Amazon Web Services or AWS is the biggest cloud service provider in the world. If you work in the IT section, you will surely have heard the name or maybe you are already using it. Heroku is also a player in the domain but chances are fewer people have heard about it. In terms of the number of users and services, AWS wins by a large margin. However, there are businesses that do use Heroku for certain reasons. In this article, we will compare both PaaS solution providers. As you read through, you will be able to get some idea which company would be more suitable for your use cases.
Heroku vs AWS
We can categorize the key differences into seven major items. They include:
- Major services
- Suitable users
- Supported languages
- Integration with other cloud services
- Ease of use
Let’s have a closer look at each point.
- Heroku: web applications and managed open-source databases
- AWS: computing, storage, networking, database, analytics, application services, deployment, machine learning mobile services, dev tools, the IoT, and satellite control centers, and even more.
As of 2021, there are more than 200 AWS products and services. The cloud provider started with the first generation of services such as S3 (Amazon Simple Storage Service), EC2 instances (cloud server service), and RDS (cloud relational databases). These services have become the centerpieces of many further services launched later. With the initial services, people conveniently could build their websites and web apps. Now, as the AWS services are over 200, the range of what AWS can cover has become vast. You can use their cloud technologies for computing, storage, networking, database, analytics, application services, deployment, machine learning, mobile apps, dev tools, the Internet of Things, and even satellites.
In comparison, Heroku is more focused on web applications. There are two main service components in Heroku – Heroku Platform, Heroku Data Service, and Heroku Enterprise.
- Heroku Platform: the Heroku platform is the main product of the company. They provide managed container systems. A container is basically a server but with all required environments pre-installed and ready to use. Their app-centric eco-system lets people to build and deploy their apps fast with popular tools and workflows.
- Heroku Data Service: Heroku provides managed database service for Postgres, Redis, and Apache Kafka. The company’s expert team builds, operates, and maintains the three open-source data services, which allows you to focus on building apps and to save time for data infrastructure management.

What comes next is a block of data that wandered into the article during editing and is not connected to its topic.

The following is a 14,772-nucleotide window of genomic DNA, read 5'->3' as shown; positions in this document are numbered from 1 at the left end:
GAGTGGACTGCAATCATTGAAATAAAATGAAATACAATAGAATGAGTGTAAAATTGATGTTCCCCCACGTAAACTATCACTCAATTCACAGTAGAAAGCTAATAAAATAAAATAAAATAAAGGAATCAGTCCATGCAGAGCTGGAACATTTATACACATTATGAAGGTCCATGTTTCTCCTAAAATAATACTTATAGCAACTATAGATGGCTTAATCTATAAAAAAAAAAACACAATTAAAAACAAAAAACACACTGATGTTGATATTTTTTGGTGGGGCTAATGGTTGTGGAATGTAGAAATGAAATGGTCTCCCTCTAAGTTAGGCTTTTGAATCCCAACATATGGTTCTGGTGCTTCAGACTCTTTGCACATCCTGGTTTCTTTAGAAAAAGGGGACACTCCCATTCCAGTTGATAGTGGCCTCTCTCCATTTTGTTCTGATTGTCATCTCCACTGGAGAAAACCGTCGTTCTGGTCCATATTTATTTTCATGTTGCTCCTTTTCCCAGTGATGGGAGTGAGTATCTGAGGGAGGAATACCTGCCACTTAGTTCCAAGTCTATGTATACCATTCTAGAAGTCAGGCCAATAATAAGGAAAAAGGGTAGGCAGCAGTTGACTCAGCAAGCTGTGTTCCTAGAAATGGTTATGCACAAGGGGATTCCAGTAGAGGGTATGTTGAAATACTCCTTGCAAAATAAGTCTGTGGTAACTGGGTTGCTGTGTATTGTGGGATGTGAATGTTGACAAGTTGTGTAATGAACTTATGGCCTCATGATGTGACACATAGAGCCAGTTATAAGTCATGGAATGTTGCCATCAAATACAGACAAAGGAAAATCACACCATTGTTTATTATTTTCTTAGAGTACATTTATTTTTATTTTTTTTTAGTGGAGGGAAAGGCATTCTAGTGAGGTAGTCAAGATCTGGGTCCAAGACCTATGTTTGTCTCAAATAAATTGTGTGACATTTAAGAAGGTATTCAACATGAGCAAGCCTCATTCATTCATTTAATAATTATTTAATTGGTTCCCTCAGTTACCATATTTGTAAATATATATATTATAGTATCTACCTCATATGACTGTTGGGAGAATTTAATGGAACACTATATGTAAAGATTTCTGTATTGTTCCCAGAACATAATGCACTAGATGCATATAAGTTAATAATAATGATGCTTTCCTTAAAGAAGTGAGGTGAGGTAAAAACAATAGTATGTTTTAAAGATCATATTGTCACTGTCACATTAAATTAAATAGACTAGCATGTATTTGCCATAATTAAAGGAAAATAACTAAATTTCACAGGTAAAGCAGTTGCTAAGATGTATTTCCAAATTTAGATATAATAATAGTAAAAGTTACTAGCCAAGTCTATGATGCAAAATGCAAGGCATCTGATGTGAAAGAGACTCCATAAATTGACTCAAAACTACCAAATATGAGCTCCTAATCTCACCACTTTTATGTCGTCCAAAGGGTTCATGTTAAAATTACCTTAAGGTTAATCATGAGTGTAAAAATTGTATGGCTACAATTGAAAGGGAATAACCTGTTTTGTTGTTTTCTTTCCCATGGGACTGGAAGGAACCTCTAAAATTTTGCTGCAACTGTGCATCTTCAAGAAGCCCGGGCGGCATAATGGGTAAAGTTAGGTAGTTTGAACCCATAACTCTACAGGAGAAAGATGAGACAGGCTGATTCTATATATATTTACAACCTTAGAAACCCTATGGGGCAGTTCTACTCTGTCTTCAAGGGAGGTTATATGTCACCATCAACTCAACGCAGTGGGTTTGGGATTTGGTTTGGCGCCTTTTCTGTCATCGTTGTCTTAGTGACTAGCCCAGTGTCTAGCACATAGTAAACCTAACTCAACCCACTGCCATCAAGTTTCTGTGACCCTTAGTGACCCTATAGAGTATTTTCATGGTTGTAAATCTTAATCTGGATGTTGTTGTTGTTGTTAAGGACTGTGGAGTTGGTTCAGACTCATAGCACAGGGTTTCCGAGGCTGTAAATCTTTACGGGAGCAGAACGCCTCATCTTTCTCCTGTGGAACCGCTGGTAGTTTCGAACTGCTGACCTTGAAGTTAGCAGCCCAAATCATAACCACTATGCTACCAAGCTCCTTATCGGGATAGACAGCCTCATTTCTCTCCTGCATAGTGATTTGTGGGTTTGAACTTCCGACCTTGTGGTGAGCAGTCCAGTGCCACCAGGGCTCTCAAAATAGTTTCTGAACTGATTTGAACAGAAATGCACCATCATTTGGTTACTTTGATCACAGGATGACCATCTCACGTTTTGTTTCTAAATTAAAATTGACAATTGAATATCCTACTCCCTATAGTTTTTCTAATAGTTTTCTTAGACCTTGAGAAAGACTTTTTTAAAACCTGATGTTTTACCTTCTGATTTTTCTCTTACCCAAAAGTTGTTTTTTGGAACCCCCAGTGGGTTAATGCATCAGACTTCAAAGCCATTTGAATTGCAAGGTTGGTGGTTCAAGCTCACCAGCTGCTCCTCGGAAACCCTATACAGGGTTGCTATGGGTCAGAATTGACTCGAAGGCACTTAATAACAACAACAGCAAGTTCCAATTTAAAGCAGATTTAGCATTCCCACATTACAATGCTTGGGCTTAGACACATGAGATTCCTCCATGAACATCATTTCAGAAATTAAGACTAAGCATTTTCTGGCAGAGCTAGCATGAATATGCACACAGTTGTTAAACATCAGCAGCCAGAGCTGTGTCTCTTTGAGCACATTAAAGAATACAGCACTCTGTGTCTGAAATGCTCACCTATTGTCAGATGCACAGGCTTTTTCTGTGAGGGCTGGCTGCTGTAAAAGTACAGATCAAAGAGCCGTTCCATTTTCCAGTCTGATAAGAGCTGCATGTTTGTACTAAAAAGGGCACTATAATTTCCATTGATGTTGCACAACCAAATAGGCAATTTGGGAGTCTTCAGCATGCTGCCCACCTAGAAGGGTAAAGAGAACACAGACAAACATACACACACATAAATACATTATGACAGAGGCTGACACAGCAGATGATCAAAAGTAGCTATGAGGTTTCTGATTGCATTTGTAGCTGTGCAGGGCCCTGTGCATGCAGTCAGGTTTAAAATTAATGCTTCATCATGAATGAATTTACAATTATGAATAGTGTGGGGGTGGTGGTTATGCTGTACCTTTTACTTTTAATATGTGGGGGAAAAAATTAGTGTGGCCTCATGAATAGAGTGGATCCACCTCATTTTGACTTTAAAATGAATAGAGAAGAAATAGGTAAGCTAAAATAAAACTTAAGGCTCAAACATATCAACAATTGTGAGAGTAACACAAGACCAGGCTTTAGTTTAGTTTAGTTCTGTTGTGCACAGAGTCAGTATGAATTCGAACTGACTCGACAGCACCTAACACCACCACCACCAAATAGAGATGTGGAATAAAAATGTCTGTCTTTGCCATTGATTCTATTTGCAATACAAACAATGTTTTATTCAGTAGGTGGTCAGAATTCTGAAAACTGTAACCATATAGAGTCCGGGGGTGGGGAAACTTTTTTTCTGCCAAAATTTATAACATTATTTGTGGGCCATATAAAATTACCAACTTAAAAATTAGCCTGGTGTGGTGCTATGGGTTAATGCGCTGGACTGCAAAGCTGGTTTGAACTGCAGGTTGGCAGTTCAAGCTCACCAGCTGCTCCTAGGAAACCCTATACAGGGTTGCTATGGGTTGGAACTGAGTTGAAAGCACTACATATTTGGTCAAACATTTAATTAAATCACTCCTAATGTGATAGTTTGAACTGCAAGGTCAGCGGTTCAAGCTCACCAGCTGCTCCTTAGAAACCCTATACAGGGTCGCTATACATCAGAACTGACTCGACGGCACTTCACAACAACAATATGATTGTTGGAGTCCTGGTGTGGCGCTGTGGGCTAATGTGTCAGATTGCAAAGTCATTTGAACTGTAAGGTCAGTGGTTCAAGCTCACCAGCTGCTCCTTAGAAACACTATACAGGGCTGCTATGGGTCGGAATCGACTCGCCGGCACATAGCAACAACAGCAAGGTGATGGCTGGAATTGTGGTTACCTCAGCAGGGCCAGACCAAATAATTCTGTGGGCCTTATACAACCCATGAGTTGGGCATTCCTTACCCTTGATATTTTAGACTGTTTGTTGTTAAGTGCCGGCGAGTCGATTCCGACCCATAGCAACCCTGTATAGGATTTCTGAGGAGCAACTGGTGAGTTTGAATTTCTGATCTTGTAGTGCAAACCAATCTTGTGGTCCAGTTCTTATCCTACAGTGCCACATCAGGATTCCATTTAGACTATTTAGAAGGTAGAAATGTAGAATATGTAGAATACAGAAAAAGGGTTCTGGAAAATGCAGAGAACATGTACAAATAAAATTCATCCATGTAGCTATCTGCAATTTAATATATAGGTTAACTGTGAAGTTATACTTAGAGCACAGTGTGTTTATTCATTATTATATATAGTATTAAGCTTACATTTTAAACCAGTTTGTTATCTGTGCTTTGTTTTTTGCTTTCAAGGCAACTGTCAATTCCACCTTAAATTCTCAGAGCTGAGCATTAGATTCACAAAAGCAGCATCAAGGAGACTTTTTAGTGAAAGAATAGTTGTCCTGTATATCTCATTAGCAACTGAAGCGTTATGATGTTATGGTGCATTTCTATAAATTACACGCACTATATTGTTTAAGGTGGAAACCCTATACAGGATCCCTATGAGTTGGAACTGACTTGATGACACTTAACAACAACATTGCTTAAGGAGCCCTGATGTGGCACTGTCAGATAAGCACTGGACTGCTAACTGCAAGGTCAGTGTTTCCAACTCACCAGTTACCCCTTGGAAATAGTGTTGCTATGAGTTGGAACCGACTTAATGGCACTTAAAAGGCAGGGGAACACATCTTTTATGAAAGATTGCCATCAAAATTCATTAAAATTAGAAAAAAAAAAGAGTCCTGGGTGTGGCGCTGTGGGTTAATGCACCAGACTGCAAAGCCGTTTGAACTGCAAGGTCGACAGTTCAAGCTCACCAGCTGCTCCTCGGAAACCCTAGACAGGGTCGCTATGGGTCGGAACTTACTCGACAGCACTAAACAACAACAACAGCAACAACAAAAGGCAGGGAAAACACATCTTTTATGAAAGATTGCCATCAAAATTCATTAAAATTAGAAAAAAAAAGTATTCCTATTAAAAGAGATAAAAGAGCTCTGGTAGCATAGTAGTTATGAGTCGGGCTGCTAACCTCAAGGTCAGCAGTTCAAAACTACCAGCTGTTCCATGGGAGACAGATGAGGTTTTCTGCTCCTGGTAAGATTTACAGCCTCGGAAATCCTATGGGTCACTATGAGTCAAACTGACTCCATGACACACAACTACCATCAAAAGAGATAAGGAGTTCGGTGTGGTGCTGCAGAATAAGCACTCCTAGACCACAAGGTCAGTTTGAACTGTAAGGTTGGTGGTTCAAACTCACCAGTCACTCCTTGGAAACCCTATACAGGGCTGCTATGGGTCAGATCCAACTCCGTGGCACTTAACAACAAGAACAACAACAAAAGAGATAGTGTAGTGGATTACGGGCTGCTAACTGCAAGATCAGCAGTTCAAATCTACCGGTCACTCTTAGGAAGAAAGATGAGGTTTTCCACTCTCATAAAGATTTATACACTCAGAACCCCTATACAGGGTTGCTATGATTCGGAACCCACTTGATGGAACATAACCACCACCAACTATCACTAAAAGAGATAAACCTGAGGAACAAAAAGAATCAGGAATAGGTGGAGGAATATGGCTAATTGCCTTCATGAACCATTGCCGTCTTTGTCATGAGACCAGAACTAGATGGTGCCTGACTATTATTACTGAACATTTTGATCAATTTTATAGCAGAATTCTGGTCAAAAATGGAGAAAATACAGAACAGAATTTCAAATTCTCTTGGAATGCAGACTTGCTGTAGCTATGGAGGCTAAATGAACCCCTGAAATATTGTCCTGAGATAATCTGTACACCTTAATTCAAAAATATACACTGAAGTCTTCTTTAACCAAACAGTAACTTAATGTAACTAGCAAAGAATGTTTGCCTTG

To give you a sense of scale, to explain the entire service in AWS, we will need 200+ bullet points like the ones above. However, we shouldn’t understand this as “the more the better”. People have different needs and circumstances thus we shouldn’t use solely the number of services to judge both services.
- Heroku: the teams of app developers or small businesses looking to build web apps or prototypes fast by using a simpler cloud platform.
- AWS: the teams wanting to have an access to extensive cloud services and control most of their infrastructure.
As we learned, they have different strengths and characteristics, which makes people choose one over the other. Although AWS is the biggest cloud platform provider, we cannot say all companies should use it. Nowadays, you can often see job descriptions looking for people who have experience in other IaaS solutions like Google Cloud Platform or Microsoft Azure. Likewise, there can be businesses who are wanting to hire Heroku experts. Let’s find out what type of business or team may be a better fit for Heroku.
One thing we need to know is that Heroku’s server infrastructure is built on top of AWS. What does that really mean? When you use Heroku’s containers and data services, you actually use AWS services. But, what Heroku additionally offers includes user-friendliness and convenience. When you want to launch application servers with specific environments, you can simply select the right container with the programming languages and OS you want in Heroku. In AWS, however, you may have to take extra actions to install the requirements by yourself. This tells us that if you are a startup with small teams and if you want to execute a web project, Heroku can give you the comfort and faster cycle to build a prototype or Minimum Viable Product.
How about AWS? AWS provides an extensive range of services and allows users to control more deeply than Heroku does. This means you need more time to properly set up your service and you will still have to maintain it to a certain degree. If you have enough resources and a dedicated DevOps team who have knowledge of AWS, in the long run, AWS can be a good option for you.
- Heroku: its managed services tend to be more expensive than the similar ones in AWS.
- AWS: you can have more control over the cost and similar services tend to be cheaper than their counterparts in Heroku.
So, Heroku’s underlying infrastructure is AWS. This means that Heroku needs to incur additional costs of using AWS and the other cost of building and maintaining its managed services. This makes using Heroku more expensive than using AWS. If we compare similar services, it looks like below.
Let’s first compare the standard version of their main products – Heroku’s standard Dynos and AWS’ t2.nano EC2 instance. They both have a 512MB memory size.
If we compare their database services, for Postgres,
- Heroku Postgres Standard: $200 / month, 8GB memory, 256GB storage
- RDS db.t3.large (on-demand): $135.29 / month, 8GB memory, 256GB storage, 1 single AZ, 1 node
We can see that Heroku’s server and database services tend to be more costly while you are likely to have lower costs with AWS.
- Heroku: Ruby, Java, PHP, Python, Node, Go, Scala, and Clojure
In terms of supported languages, they both support major programming languages, but thanks to the large service variety in AWS, it supports more diverse languages and tools. But, most people use some of the major languages, so this may not be a huge deciding factor to choose between Heroku and AWS.